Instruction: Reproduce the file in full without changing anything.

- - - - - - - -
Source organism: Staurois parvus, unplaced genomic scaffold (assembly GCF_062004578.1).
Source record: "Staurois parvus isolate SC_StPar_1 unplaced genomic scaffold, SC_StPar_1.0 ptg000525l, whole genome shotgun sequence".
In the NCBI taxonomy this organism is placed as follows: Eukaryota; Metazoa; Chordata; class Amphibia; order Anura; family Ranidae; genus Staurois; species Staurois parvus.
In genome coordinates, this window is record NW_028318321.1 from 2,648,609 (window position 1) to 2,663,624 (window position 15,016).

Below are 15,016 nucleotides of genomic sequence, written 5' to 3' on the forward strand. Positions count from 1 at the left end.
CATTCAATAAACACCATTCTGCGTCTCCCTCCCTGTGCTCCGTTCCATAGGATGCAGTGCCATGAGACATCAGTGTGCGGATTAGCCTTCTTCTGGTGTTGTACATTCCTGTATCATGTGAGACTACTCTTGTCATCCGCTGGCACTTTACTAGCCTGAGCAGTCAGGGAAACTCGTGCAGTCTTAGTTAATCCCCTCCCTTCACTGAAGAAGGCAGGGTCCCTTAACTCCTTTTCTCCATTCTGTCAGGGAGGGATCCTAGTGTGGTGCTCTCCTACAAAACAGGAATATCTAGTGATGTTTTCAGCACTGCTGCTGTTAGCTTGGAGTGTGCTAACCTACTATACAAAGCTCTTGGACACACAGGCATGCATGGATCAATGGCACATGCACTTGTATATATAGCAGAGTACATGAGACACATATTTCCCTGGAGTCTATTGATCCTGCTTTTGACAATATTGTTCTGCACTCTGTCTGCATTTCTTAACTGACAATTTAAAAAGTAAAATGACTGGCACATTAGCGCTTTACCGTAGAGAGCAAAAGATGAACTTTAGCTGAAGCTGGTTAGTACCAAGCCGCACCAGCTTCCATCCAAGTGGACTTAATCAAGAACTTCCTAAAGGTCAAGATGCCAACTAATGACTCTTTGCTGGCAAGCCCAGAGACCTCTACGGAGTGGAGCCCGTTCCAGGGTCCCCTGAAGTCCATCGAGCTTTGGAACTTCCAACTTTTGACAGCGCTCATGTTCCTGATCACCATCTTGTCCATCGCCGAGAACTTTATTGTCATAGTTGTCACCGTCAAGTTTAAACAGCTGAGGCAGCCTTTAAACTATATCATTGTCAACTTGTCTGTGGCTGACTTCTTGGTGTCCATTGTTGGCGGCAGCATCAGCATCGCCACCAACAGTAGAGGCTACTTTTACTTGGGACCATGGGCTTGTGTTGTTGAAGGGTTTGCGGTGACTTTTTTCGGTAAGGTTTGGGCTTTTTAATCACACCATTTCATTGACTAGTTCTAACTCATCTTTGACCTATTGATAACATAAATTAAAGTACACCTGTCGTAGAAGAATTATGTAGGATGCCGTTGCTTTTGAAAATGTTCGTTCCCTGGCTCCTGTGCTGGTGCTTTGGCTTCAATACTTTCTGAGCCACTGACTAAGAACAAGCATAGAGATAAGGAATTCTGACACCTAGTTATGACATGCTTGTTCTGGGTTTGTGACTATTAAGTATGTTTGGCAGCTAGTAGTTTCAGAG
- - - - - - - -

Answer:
Source organism: Staurois parvus, unplaced genomic scaffold (assembly GCF_062004578.1).
Source record: "Staurois parvus isolate SC_StPar_1 unplaced genomic scaffold, SC_StPar_1.0 ptg000525l, whole genome shotgun sequence".
In the NCBI taxonomy this organism is placed as follows: Eukaryota; Metazoa; Chordata; class Amphibia; order Anura; family Ranidae; genus Staurois; species Staurois parvus.
In genome coordinates, this window is record NW_028318321.1 from 2,648,609 (window position 1) to 2,663,624 (window position 15,016).

Below are 15,016 nucleotides of genomic sequence, written 5' to 3' on the forward strand. Positions count from 1 at the left end.
CATTCAATAAACACCATTCTGCGTCTCCCTCCCTGTGCTCCGTTCCATAGGATGCAGTGCCATGAGACATCAGTGTGCGGATTAGCCTTCTTCTGGTGTTGTACATTCCTGTATCATGTGAGACTACTCTTGTCATCCGCTGGCACTTTACTAGCCTGAGCAGTCAGGGAAACTCGTGCAGTCTTAGTTAATCCCCTCCCTTCACTGAAGAAGGCAGGGTCCCTTAACTCCTTTTCTCCATTCTGTCAGGGAGGGATCCTAGTGTGGTGCTCTCCTACAAAACAGGAATATCTAGTGATGTTTTCAGCACTGCTGCTGTTAGCTTGGAGTGTGCTAACCTACTATACAAAGCTCTTGGACACACAGGCATGCATGGATCAATGGCACATGCACTTGTATATATAGCAGAGTACATGAGACACATATTTCCCTGGAGTCTATTGATCCTGCTTTTGACAATATTGTTCTGCACTCTGTCTGCATTTCTTAACTGACAATTTAAAAAGTAAAATGACTGGCACATTAGCGCTTTACCGTAGAGAGCAAAAGATGAACTTTAGCTGAAGCTGGTTAGTACCAAGCCGCACCAGCTTCCATCCAAGTGGACTTAATCAAGAACTTCCTAAAGGTCAAGATGCCAACTAATGACTCTTTGCTGGCAAGCCCAGAGACCTCTACGGAGTGGAGCCCGTTCCAGGGTCCCCTGAAGTCCATCGAGCTTTGGAACTTCCAACTTTTGACAGCGCTCATGTTCCTGATCACCATCTTGTCCATCGCCGAGAACTTTATTGTCATAGTTGTCACCGTCAAGTTTAAACAGCTGAGGCAGCCTTTAAACTATATCATTGTCAACTTGTCTGTGGCTGACTTCTTGGTGTCCATTGTTGGCGGCAGCATCAGCATCGCCACCAACAGTAGAGGCTACTTTTACTTGGGACCATGGGCTTGTGTTGTTGAAGGGTTTGCGGTGACTTTTTTCGGTAAGGTTTGGGCTTTTTAATCACACCATTTCATTGACTAGTTCTAACTCATCTTTGACCTATTGATAACATAAATTAAAGTACACCTGTCGTAGAAGAATTATGTAGGATGCCGTTGCTTTTGAAAATGTTCGTTCCCTGGCTCCTGTGCTGGTGCTTTGGCTTCAATACTTTCTGAGCCACTGACTAAGAACAAGCATAGAGATAAGGAATTCTGACACCTAGTTATGACATGCTTGTTCTGGGTTTGTGACTATTAAGTATGTTTGGCAGCTAGTAGTTTCAGAG